insult to injury, these regulations But while the last mail brought us are not to affect the Churches of information of the cessation of mar England and Scotland, or the Roman tial law in Jamaica, it at the same Catholic Church. They are intended time brought the astounding news to keep in due subjection Noncon. that the Legislature was busy in formists only. passing an Act, the effect of which Now, when it is remembered that, would be to close all the chapels and in the scene of the outbreak, the schools in the island sustained by | Church of England is almost the Dissenting congregations. By this only religious community which
prevails among the population, there l and for the work of godly men, as is something outrageously insulting | existed before the era of emancipaas well as unjust in the proposed tion. White men burnt down our measure. Those parts of the island chapels, sought the lives of Gardner, in which Dissenters abound, have Burchell, and Knibb, and treated been perfectly quiet. Yet these in- | their slaves with a malignity at which nocent parties are to be punished as | hell itself might shudder. It exists if they were the most guilty, and still; and the most shocking feature loyal communities are to be visited of the slaughter that has now taken with all the restrictions and penalties place, is the revelation of its exist. of disaffection. It is not to be sup ence. Too long has the negro of posed for a moment that the English Jamaica been left in the hands of people will allow this bill of pains such men. It may be that this fearand penalties to become law in ful event is intended by Divine ProJamaica. But the very attempt to vidence to save the people from their pass such a measure gives an idea of power. No better hope can we the feeling which pervades the govern. cherish, than that the British Going classes of the island. There is vernment will for the future secure the same hatred for the black man, l justice for the freedmen of Jamaica.
The first part of last month was a period of great excitement. The riot in Jamaica --to which we referred in our last issueled to the death of eighteen white persons : the revenge which was taken for it, by Governor Eyre and his subordinates, was the hanging or shooting of from two to three thousand negroes. Never was so terrible a story told in Englan i ; and, what is to us alike incomprehensible and shameful, the Governor had the impudence to charge the riot, which he so terribly avenged, to Dr. Underbill and the Baptist mi-sionaries. The charge as it regards Dr. Underhill is nothing less than childish. Last Janu ry, Dr. Underhill a idressed a letter to Mr. Cardwell, the Colonial Secretary in England, complaining, in most moderats terms, of the injustice done by colonial legislation to the negr, population in Jamaica. This letter was transmitted by Mr. Cardwell to Governor Eyre. By Governor Eyre--and on his responsibility it was published far and wide ; so that if the letter had led to insubordination and insurrection, the Governor alone must have borne the blame. But all the publication did, lead to was a number of peaceful public meetings, at every one of which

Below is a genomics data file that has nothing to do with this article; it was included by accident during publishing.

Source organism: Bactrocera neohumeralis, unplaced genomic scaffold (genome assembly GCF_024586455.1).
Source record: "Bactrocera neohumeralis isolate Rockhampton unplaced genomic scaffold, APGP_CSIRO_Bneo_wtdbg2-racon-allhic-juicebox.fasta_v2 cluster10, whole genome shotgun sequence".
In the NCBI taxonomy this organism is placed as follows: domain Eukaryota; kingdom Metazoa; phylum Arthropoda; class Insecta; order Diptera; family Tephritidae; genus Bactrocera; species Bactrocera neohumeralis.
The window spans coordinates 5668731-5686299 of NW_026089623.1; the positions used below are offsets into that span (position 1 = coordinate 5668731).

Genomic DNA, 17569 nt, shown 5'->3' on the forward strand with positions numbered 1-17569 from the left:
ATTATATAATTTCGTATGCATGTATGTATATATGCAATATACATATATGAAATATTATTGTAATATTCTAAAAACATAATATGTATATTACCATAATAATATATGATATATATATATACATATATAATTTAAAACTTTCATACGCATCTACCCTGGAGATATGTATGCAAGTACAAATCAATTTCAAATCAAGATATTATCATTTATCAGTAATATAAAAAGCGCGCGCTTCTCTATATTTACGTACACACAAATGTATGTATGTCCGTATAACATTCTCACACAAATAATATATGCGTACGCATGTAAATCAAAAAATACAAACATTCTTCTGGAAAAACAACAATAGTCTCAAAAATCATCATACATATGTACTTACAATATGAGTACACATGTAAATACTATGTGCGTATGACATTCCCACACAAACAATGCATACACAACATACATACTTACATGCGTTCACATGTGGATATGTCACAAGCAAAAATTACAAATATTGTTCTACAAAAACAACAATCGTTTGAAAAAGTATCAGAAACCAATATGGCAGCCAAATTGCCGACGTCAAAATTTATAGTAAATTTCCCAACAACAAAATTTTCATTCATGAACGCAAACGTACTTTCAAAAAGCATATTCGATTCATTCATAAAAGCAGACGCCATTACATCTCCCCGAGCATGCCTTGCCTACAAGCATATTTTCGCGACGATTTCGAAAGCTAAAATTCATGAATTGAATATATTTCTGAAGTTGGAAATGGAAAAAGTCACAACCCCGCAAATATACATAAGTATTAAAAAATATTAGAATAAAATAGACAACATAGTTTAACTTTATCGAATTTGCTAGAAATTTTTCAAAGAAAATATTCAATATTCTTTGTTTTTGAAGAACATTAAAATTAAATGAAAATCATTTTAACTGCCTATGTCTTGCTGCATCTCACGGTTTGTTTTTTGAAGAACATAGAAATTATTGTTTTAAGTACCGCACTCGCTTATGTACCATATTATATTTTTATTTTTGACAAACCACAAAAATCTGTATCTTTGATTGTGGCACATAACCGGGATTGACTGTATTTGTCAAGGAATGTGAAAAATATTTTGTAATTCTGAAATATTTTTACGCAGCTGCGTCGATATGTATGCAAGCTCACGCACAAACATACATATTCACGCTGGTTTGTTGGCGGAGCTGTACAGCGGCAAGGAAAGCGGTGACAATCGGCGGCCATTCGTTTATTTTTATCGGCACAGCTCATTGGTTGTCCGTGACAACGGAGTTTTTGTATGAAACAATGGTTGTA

Dr. Underhill's statements were endorsed; and if the Baptist missionaries, or any of them, took part in any of the meetings, it was only in a constitutional manner, and as defenders of the negro race. The murder of Mr. Gordon was only one of the steps taken by Governor Eyre. To read the accounts of the murders committed by the soldiery under his authority, is nothing less than appalling. There is no wonder that England his been excited by such narrations as it has not been for many years. We are glad to say that Lord Russell's Government, compelled thereto by the expres-ion of English feeling, hare sent out a Commission to inquire into the whole case, and have meantime suspended Governor Eyre.
During the last month Europe has lost one of her best and wisest monarchs, King Leopold of Belgium. It will be remembered that King Leopold way the Prince Leopold of fifty yo rs since, who married the Princess Charlotte of England whose melancholy death was the occasion of one of Robert Hall's greatest sermons. Ever since, the Prince has retained the respect and affection which he then secured, He has died in a good old age, and full of days and honour. His son Leopold reigns in his stead.
It is announced that the Princess Helena | to assist in the good work. By these is to be married early in this year. She is means the chapel was built, at a cost of Bineteen years of age, and is to be married about £260, of which amount there was to the Prince Christian of Augustenberg, | only a small balance of about £4 due to the whose age is thirty-four, and whose present Treasurer. After the tea the chair was income is said to be £200 a year. The taken by Mr. J. Mitchell, of Hordingbridge marriage, we are told, is “one of affec. | (Wesleyan), who, after a few remarks, taan." It is to be hoped that it will have called on the Secretary to make his finan. the effect of comforting the Queen, who, as | cial statement, which showed that there ali ber subjects will be glad to hear, has was only the small balance above stated ;